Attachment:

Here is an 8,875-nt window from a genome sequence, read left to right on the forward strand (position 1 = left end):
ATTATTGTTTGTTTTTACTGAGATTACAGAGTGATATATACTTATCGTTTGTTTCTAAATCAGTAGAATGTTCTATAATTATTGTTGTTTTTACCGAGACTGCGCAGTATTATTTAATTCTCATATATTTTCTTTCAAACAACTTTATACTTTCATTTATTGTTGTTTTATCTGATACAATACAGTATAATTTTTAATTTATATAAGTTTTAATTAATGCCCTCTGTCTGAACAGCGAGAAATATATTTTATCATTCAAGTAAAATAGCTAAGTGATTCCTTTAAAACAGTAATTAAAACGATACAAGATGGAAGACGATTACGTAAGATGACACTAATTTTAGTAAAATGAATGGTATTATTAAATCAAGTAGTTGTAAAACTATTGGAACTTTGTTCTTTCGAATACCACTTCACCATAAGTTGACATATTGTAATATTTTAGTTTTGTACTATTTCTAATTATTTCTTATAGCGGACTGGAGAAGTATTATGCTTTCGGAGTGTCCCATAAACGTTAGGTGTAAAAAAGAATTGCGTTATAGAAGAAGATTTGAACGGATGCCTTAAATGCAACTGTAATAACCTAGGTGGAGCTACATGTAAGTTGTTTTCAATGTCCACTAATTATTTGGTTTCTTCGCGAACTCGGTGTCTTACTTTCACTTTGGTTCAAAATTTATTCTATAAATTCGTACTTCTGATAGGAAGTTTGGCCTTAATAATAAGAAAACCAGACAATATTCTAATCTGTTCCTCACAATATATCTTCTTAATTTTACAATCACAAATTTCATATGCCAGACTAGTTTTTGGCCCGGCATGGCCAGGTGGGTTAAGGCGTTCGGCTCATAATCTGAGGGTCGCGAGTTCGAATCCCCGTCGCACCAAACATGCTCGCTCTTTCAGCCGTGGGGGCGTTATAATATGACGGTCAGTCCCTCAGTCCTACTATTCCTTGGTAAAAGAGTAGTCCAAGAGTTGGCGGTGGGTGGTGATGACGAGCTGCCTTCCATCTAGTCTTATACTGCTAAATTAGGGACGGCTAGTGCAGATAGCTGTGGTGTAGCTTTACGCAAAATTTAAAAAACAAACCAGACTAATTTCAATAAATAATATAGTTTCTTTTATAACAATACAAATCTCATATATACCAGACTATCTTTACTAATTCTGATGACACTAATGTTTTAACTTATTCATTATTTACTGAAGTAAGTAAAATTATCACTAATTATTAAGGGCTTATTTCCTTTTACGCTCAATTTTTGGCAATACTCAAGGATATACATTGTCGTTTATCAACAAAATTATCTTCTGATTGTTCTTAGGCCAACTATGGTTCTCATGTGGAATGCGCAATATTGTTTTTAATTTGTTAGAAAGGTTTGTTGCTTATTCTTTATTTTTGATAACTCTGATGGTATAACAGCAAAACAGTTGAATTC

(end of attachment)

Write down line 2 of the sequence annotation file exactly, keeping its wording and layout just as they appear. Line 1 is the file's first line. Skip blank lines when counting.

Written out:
ATTATTGTTTGTTTTTACTGAGATTACAGAGTGATATATACTTATCGTTTGTTTCTAAATCAGTAGAATGTTCTATAATTATTGTTGTTTTTACCGAGACTGCGCAGTATTATTTAATTCTCATATATTTTCTTTCAAACAACTTTATACTTTCATTTATTGTTGTTTTATCTGATACAATACAGTATAATTTTTAATTTATATAAGTTTTAATTAATGCCCTCTGTCTGAACAGCGAGAAATATATTTTATCATTCAAGTAAAATAGCTAAGTGATTCCTTTAAAACAGTAATTAAAACGATACAAGATGGAAGACGATTACGTAAGATGACACTAATTTTAGTAAAATGAATGGTATTATTAAATCAAGTAGTTGTAAAACTATTGGAACTTTGTTCTTTCGAATACCACTTCACCATAAGTTGACATATTGTAATATTTTAGTTTTGTACTATTTCTAATTATTTCTTATAGCGGACTGGAGAAGTATTATGCTTTCGGAGTGTCCCATAAACGTTAGGTGTAAAAAAGAATTGCGTTATAGAAGAAGATTTGAACGGATGCCTTAAATGCAACTGTAATAACCTAGGTGGAGCTACATGTAAGTTGTTTTCAATGTCCACTAATTATTTGGTTTCTTCGCGAACTCGGTGTCTTACTTTCACTTTGGTTCAAAATTTATTCTATAAATTCGTACTTCTGATAGGAAGTTTGGCCTTAATAATAAGAAAACCAGACAATATTCTAATCTGTTCCTCACAATATATCTTCTTAATTTTACAATCACAAATTTCATATGCCAGACTAGTTTTTGGCCCGGCATGGCCAGGTGGGTTAAGGCGTTCGGCTCATAATCTGAGGGTCGCGAGTTCGAATCCCCGTCGCACCAAACATGCTCGCTCTTTCAGCCGTGGGGGCGTTATAATATGACGGTCAGTCCCTCAGTCCTACTATTCCTTGGTAAAAGAGTAGTCCAAGAGTTGGCGGTGGGTGGTGATGACGAGCTGCCTTCCATCTAGTCTTATACTGCTAAATTAGGGACGGCTAGTGCAGATAGCTGTGGTGTAGCTTTACGCAAAATTTAAAAAACAAACCAGACTAATTTCAATAAATAATATAGTTTCTTTTATAACAATACAAATCTCATATATACCAGACTATCTTTACTAATTCTGATGACACTAATGTTTTAACTTATTCATTATTTACTGAAGTAAGTAAAATTATCACTAATTATTAAGGGCTTATTTCCTTTTACGCTCAATTTTTGGCAATACTCAAGGATATACATTGTCGTTTATCAACAAAATTATCTTCTGATTGTTCTTAGGCCAACTATGGTTCTCATGTGGAATGCGCAATATTGTTTTTAATTTGTTAGAAAGGTTTGTTGCTTATTCTTTATTTTTGATAACTCTGATGGTATAACAGCAAAACAGTTGAATTC